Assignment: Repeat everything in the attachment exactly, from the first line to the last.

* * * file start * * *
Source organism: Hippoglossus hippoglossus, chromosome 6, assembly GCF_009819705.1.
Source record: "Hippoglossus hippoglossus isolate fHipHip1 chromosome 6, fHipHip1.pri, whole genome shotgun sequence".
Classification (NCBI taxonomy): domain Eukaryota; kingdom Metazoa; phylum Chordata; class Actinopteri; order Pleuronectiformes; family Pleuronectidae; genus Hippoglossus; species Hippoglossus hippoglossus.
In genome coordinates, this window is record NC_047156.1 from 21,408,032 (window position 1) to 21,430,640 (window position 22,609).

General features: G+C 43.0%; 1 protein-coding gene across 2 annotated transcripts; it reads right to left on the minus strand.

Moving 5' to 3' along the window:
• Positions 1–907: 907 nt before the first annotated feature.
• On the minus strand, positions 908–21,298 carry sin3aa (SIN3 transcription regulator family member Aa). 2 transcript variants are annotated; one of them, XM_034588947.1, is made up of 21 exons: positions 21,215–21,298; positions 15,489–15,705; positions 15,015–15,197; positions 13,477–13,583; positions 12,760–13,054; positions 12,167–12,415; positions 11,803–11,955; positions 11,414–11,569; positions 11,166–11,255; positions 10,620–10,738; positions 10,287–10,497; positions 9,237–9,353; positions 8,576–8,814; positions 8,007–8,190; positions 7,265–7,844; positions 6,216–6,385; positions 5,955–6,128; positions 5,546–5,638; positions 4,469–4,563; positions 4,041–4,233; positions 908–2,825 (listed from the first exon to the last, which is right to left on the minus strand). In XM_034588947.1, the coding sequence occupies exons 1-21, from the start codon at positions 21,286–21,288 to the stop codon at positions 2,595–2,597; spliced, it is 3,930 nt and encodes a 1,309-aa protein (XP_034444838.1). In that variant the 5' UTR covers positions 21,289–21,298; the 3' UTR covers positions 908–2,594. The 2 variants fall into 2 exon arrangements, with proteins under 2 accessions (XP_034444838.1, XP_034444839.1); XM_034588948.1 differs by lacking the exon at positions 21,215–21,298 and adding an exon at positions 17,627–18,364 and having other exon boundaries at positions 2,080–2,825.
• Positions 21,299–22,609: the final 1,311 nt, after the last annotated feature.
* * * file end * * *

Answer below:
Source organism: Hippoglossus hippoglossus, chromosome 6, assembly GCF_009819705.1.
Source record: "Hippoglossus hippoglossus isolate fHipHip1 chromosome 6, fHipHip1.pri, whole genome shotgun sequence".
Classification (NCBI taxonomy): domain Eukaryota; kingdom Metazoa; phylum Chordata; class Actinopteri; order Pleuronectiformes; family Pleuronectidae; genus Hippoglossus; species Hippoglossus hippoglossus.
In genome coordinates, this window is record NC_047156.1 from 21,408,032 (window position 1) to 21,430,640 (window position 22,609).

General features: G+C 43.0%; 1 protein-coding gene across 2 annotated transcripts; it reads right to left on the minus strand.

Moving 5' to 3' along the window:
• Positions 1–907: 907 nt before the first annotated feature.
• On the minus strand, positions 908–21,298 carry sin3aa (SIN3 transcription regulator family member Aa). 2 transcript variants are annotated; one of them, XM_034588947.1, is made up of 21 exons: positions 21,215–21,298; positions 15,489–15,705; positions 15,015–15,197; positions 13,477–13,583; positions 12,760–13,054; positions 12,167–12,415; positions 11,803–11,955; positions 11,414–11,569; positions 11,166–11,255; positions 10,620–10,738; positions 10,287–10,497; positions 9,237–9,353; positions 8,576–8,814; positions 8,007–8,190; positions 7,265–7,844; positions 6,216–6,385; positions 5,955–6,128; positions 5,546–5,638; positions 4,469–4,563; positions 4,041–4,233; positions 908–2,825 (listed from the first exon to the last, which is right to left on the minus strand). In XM_034588947.1, the coding sequence occupies exons 1-21, from the start codon at positions 21,286–21,288 to the stop codon at positions 2,595–2,597; spliced, it is 3,930 nt and encodes a 1,309-aa protein (XP_034444838.1). In that variant the 5' UTR covers positions 21,289–21,298; the 3' UTR covers positions 908–2,594. The 2 variants fall into 2 exon arrangements, with proteins under 2 accessions (XP_034444838.1, XP_034444839.1); XM_034588948.1 differs by lacking the exon at positions 21,215–21,298 and adding an exon at positions 17,627–18,364 and having other exon boundaries at positions 2,080–2,825.
• Positions 21,299–22,609: the final 1,311 nt, after the last annotated feature.